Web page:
Friday was day 2 at the Women of Color’s STEM Conference virtual event, Oct. 8-10. The seminars included the next big wave in tech, and topics ranged from Artificial intelligence (AI) and machine learning to virtual reality and augmented reality.
The tech panel featured Dr. Jeannice Fairrer Samani, founder of the Fifth Wave Steam Education Initiative, Karen Beagle, a business unit executive at BM corporation, and Christine Burkette, CTO at PICF, Inc. in Michigan.
Drilling down on machine learning —where machines take in data, analyze it, take action and then learn from the results —in the COVID-19 era, Fairrer Samani spoke on the inflection of investment in space technology, online DNA analysis, and immune system engineering. Beagle touched on quantum learning and e-learning, and Burkett illustrated technology use in healthcare applications.
During the Global Health Security panel, the focus turned to vaccine development, vaccines, vaccination, and the importance of clear communication in communities to reduce mistrust of clinical trials.
Thomas A. LaVeist, Ph.D., dean and Weatherhead Presidential Chair in Health Equity, School of Public Health and Tropical medicine at Tulane University, said it was important for people to understand how vaccine development, which normally took 10 years could be sped up to deliver in a matter of months.
Operation Warp Speed officials said the tens of millions of doses of COVID-19 vaccines soon to be made available will be affordable for every American, because a large percentage of development, manufacturing, distribution, and administration costs at vaccine sites had been covered. Officials also said vaccines will be tracked from the manufacturers to vials, from distribution to who received vaccines and where. Officials will also track the execution of the vaccine, so the system is not overwhelmed.
Mention was also made of a recent National Academy of Medicine report, which talked about ethical considerations, who should get the COVID-19 vaccine first, such as nursing home residents, and how the science and data will drive what is right for public health officials.
With more than two million COVID-19 tests done at testing sites in underserved communities since April, public health officials stressed the importance of best practices, and engagement of community partners, such as The National Medical Association (NMA), the largest and oldest national organization representing African American physicians and their patients in the United States, Black Greek fraternities and sororities, and faith-based organizations.
Women of Color STEM conference’s first online Technology Recognition Luncheon was a run-away success, garnering tons of comments on YouTube.
Presenting live from Detroit were co-hosts Monica Emerson, national chair of the Women of Color STEM Conference, and Dr. Kendall Harris, provost and vice president for academic affairs, Texas Southern University.
Keynote speakers included Juanita Logan, corporate development at World Wide Technology, Angela Thompkins, vice president and chief diversity officer at Consumers Energy, and Ben Felton, senior vice president-fossil generation at DTE Energy, who spoke glowingly of the successful award winners; his mother who is dean of the veterinary school at Tuskegee University, and pathways in science, technology, engineering, and mathematics (STEM) for the next generation, including his three daughters.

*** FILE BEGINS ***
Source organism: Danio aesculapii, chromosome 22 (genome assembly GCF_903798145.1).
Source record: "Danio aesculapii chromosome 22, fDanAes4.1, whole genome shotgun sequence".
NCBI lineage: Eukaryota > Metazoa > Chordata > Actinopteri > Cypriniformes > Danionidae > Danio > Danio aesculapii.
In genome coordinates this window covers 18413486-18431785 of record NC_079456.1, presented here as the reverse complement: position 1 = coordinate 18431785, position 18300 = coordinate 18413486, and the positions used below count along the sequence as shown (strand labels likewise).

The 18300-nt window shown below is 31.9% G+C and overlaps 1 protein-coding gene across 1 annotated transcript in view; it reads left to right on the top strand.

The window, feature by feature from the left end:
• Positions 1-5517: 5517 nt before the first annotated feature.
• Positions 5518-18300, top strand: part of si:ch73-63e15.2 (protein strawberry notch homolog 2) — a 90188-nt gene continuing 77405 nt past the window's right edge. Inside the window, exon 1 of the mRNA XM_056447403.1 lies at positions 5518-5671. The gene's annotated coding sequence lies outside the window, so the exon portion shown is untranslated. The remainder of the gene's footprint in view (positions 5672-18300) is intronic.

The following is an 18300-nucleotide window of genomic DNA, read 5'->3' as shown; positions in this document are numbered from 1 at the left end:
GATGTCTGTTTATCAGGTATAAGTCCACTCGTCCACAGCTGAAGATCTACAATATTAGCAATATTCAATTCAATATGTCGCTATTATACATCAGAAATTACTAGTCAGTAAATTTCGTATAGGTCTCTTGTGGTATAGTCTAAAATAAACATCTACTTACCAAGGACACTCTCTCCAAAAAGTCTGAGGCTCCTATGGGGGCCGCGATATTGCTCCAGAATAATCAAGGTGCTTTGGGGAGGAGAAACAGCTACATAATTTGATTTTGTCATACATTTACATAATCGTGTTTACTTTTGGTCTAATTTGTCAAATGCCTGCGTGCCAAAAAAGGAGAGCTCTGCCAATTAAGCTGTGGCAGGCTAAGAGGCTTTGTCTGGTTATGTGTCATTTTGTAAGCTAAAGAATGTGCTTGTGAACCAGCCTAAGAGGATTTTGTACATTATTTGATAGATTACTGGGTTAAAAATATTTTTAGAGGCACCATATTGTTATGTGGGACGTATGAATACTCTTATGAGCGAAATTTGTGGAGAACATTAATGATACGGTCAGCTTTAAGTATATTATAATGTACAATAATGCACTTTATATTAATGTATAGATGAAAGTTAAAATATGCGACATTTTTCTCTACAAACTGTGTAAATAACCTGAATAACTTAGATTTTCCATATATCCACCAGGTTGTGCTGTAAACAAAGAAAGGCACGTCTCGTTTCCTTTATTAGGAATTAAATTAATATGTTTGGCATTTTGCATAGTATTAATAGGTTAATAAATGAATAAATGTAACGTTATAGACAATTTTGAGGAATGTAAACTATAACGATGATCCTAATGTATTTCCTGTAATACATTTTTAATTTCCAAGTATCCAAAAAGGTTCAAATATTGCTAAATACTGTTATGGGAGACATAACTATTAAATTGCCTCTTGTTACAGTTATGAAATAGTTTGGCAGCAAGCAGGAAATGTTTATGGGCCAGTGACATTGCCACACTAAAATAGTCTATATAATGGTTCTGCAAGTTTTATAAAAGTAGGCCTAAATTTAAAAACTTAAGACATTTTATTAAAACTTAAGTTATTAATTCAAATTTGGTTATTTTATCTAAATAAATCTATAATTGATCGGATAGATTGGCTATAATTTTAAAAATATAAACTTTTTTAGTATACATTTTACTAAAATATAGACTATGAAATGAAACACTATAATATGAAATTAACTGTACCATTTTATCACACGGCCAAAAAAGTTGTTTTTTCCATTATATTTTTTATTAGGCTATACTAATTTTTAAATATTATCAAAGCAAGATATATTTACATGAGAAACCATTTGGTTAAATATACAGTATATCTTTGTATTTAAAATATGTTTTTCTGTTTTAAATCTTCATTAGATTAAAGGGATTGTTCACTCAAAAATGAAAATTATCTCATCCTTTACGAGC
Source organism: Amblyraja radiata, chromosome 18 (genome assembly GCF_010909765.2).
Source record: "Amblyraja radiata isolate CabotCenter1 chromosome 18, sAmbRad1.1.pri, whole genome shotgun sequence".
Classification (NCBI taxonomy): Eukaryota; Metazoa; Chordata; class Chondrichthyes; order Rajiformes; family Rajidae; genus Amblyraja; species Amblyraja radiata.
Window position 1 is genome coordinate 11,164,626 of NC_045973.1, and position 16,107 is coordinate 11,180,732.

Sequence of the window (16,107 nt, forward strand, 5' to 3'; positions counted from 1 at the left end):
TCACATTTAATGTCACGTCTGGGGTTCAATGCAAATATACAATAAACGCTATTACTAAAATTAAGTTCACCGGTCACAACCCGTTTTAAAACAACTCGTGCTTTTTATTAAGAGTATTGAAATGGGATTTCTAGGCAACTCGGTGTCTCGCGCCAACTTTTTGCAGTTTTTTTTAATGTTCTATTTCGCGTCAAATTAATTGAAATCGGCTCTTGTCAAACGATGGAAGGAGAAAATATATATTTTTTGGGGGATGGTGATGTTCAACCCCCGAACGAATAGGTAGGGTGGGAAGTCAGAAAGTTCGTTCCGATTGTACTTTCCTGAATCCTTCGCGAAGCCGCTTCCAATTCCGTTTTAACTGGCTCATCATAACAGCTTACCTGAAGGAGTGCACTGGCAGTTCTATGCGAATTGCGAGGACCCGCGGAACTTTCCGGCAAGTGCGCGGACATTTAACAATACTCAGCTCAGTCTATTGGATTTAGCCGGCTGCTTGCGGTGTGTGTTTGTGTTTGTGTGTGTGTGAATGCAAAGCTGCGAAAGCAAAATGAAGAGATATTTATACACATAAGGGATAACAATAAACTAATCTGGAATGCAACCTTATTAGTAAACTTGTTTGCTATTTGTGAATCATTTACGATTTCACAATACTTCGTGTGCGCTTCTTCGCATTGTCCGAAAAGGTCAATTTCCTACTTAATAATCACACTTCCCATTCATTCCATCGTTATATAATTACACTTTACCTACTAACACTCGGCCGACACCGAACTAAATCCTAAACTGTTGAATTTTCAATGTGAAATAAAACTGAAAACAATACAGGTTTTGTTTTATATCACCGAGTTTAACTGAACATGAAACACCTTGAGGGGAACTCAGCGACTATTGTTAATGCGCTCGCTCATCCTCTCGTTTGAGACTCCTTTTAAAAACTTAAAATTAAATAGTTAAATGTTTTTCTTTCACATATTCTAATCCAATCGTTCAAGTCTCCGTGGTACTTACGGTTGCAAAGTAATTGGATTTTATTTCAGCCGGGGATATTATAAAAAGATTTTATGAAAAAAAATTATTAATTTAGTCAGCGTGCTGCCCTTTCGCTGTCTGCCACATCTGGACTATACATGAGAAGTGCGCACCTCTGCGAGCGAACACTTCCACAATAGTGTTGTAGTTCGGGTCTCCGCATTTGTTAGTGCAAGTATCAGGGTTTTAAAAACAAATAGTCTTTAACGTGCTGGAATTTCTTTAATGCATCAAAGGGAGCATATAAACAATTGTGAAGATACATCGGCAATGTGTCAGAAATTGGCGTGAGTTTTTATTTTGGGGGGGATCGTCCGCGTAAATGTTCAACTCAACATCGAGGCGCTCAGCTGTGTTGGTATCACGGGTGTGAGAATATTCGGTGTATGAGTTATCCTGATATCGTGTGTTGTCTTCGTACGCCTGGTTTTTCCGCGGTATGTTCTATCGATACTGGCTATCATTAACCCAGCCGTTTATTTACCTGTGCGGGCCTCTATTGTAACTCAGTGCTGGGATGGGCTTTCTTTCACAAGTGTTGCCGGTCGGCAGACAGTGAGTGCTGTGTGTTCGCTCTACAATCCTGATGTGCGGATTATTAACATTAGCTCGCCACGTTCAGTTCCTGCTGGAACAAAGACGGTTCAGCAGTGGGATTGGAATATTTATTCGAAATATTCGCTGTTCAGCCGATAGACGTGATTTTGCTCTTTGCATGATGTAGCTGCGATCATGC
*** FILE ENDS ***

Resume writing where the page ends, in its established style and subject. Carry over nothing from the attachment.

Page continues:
Mike Petters, president and CEO, Huntington Ingalls Industries, congratulated the nominees from America’s largest military shipbuilding company as well as the more than 300 women who will be recognized over the three-day event.
Petters highlighted the vital work of outstanding women in STEM jobs who often do not have a lot of people that look like them in their fields. He also spoke of how employee resource groups and (STEM) programs are changing the future for the current and future workforce.
Sandy Carter, vice president, Amazon Web Services, and chairman of the Board for Girls in Tech, said the event was much more than about recognition.
Carter called the Technology Recognition Luncheon a showcase of a diverse body of women in the military, academia, government, business, corporations, and not-for-profits, who are helping to make the future diverse, inclusive, and accessible.
Angela Barbee, vice president at Kohler and a longtime member of the Women of Color STEM Conference selection committee, stressed the importance of the virtual event during the COVID-19 era with its rapid social and economic challenges.
Awards given at this venue include the Technology All-Stars award and the Technology Rising Stars award.
Technology All-Stars are accomplished women from mid-level to advanced stages of their careers (approximately 22 or more years in the workforce) that have demonstrated excellence in the workplace and in their communities.
Rising Stars are young women, approximately 1 to 22 years in the workforce, who are helping to shape technology for the future.
For more than 20 years, these prestigious awards have earned widespread praise as they advance the conference’s mission to recognize excellence as a means for sustaining and growing the science, technology, engineering, and math (STEM) pipeline.
The co-hosts of the event were Courtney Taborn, digital manager at Career Communications Group, and Rayondon Kennedy, managing director of Women of Color magazine.